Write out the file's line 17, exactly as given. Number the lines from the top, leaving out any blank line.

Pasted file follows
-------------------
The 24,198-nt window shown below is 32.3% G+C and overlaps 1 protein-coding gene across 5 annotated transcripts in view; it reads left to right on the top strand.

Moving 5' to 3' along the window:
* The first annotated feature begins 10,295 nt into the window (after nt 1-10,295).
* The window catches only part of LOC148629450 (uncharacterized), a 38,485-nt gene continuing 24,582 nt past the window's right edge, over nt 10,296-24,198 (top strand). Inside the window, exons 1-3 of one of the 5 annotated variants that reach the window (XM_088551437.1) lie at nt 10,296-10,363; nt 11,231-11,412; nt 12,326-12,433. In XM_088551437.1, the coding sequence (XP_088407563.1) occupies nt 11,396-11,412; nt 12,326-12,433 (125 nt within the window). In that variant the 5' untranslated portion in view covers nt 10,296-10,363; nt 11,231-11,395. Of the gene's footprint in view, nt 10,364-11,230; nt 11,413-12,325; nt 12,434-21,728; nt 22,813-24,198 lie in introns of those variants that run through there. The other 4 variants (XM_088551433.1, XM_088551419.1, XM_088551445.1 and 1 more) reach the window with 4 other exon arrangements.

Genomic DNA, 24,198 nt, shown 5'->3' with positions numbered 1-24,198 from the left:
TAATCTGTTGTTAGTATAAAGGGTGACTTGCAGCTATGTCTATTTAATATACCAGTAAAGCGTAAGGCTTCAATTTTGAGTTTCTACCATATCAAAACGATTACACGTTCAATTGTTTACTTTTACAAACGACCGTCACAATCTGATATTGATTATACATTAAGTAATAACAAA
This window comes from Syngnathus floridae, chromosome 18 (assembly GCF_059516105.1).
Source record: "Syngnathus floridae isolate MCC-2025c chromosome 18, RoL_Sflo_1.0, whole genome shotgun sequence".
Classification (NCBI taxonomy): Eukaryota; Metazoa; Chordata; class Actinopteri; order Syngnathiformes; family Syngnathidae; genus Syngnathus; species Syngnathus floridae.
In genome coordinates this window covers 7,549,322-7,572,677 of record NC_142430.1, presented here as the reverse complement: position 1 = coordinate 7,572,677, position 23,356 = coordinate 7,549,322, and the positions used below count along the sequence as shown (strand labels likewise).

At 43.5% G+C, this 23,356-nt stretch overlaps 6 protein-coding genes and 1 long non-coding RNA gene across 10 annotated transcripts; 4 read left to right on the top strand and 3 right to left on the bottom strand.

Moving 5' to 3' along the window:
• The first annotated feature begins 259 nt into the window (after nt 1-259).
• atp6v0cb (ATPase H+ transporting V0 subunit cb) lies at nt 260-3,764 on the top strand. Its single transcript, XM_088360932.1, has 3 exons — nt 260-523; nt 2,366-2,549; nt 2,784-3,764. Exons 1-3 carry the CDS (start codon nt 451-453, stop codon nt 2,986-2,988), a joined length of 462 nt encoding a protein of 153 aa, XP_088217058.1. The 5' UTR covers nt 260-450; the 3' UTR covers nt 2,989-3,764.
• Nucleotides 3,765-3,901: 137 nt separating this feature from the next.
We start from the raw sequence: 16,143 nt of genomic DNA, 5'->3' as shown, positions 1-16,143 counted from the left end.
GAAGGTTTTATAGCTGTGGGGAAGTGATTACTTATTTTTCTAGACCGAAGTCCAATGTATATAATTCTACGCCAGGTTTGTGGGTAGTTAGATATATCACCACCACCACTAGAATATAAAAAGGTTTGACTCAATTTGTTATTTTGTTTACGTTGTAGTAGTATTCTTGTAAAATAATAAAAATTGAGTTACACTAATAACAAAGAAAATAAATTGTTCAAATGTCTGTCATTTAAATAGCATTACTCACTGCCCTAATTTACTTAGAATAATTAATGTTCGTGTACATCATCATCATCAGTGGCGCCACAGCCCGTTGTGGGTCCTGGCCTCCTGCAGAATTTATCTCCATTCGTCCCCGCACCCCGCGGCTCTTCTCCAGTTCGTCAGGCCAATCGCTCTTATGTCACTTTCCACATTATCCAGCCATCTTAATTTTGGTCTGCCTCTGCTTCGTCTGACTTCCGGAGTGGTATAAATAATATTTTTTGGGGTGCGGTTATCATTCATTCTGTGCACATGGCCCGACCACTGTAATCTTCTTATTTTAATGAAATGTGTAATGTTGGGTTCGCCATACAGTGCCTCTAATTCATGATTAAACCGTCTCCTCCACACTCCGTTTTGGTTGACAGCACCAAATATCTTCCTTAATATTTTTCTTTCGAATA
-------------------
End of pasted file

GAAGGTTTTATAGCTGTGGGGAAGTGATTACTTATTTTTCTAGACCGAAGTCCAATGTATATAATTCTACGCCAGGTTTGTGGGTAGTTAGATATATCACCACCACCACTAGAATATAAAAAGGTTTGACTCAATTTGTTATTTTGTTTACGTTGTAGTAGTATTCTTGTAAAATAATAAAAATTGAGTTACACTAATAACAAAGAAAATAAATTGTTCAAATGTCTGTCATTTAAATAGCATTACTCACTGCCCTAATTTACTTAGAATAATTAATGTTCGTGTACATCATCATCATCAGTGGCGCCACAGCCCGTTGTGGGTCCTGGCCTCCTGCAGAATTTATCTCCATTCGTCCCCGCACCCCGCGGCTCTTCTCCAGTTCGTCAGGCCAATCGCTCTTATGTCACTTTCCACATTATCCAGCCATCTTAATTTTGGTCTGCCTCTGCTTCGTCTGACTTCCGGAGTGGTATAAATAATATTTTTTGGGGTGCGGTTATCATTCATTCTGTGCACATGGCCCGACCACTGTAATCTTCTTATTTTAATGAAATGTGTAATGTTGGGTTCGCCATACAGTGCCTCTAATTCATGATTAAACCGTCTCCTCCACACTCCGTTTTGGTTGACAGCACCAAATATCTTCCTTAATATTTTTCTTTCGAATA